Two bowlers have been called for chucking in the East Zone leg of the national T20 tournament being held here but there is no video evidence of the deliveries because the Board of Control for Cricket in India (BCCI) does’nt record these matches.
“T20 matches are not recorded,” was BCCI chief administrative officer Ratnakar Shetty’s explanation though the BCCI had earlier said it would record all domestic matches from this season.
BCCI game development manager Stanley Saldanha cited shortage of equipment and manpower when asked about the Board’s failure to install cameras at the grounds here. “Right now a lot of games, including junior and women’s matches, are taking place simultaneously. There is a shortage of equipment and qualified people,” Saldanha said.
The BCCI had even posted umpires’ coaches for this tournament before cancelling their appointments at the last minute when it became apparent that the matches wouldn’t be recorded. The umpires’ coaches monitor the umpiring standard at each game by looking at the video recordings.
Usually six cameras are installed, two above the sightscreens looking straight down the wicket and four parallel to the popping crease from both sides.
The umpires’ coaches can judge run-out decisions as well as, to a certain extent, leg-before decisions.
The other important task of the umpires’ coaches is to see if the umpires are following the new BCCI rule that has made it mandatory for them to call chuckers on the field of play.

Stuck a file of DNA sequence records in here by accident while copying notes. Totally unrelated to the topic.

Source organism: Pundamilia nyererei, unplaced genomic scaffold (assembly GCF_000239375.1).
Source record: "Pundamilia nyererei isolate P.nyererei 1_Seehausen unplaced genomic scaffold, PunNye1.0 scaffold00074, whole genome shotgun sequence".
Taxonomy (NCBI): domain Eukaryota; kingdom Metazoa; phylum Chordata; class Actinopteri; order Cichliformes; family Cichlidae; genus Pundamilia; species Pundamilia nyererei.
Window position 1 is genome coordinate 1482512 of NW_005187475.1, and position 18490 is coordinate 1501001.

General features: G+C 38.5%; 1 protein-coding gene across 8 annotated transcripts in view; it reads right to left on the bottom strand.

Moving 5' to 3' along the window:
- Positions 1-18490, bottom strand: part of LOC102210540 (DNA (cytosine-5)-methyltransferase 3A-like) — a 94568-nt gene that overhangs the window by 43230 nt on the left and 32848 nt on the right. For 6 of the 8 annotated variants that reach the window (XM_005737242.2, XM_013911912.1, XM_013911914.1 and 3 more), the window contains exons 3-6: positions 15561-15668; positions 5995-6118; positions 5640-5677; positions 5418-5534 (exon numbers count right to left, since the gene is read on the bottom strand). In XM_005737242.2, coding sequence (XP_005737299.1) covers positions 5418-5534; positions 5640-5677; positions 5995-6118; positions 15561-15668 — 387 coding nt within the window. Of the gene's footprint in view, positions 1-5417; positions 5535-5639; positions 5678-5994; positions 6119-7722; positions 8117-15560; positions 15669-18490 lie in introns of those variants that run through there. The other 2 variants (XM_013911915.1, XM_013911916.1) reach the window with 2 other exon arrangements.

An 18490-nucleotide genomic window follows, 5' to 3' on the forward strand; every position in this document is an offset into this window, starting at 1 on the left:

“If a bowler is called and he or his captain disputes the decision, the video evidence can be used to see who is right,” a former umpire said.
The umpires here have still been brave enough to call Assam off-spinner Arlen Konwar (in Wednesday’s match against Bengal) and Tripura’s left-arm orthodox spinner Debbhakta Jamatia (vs Assam the next day) for chucking.
These incidents should be mentioned in the reports filed by the umpires and the match referees, but there will be no other evidence for the scrutinising committee comprising S. Venkatraghavan, A.V. Jaiprakash and Javagal
Srinath. “We have our own way of dealing with such situation but that is not for public consumption,” Shetty said.
However, the absence of cameras is not helping BCCI’s twin aim of improving umpiring standards and chucking out the chuckers.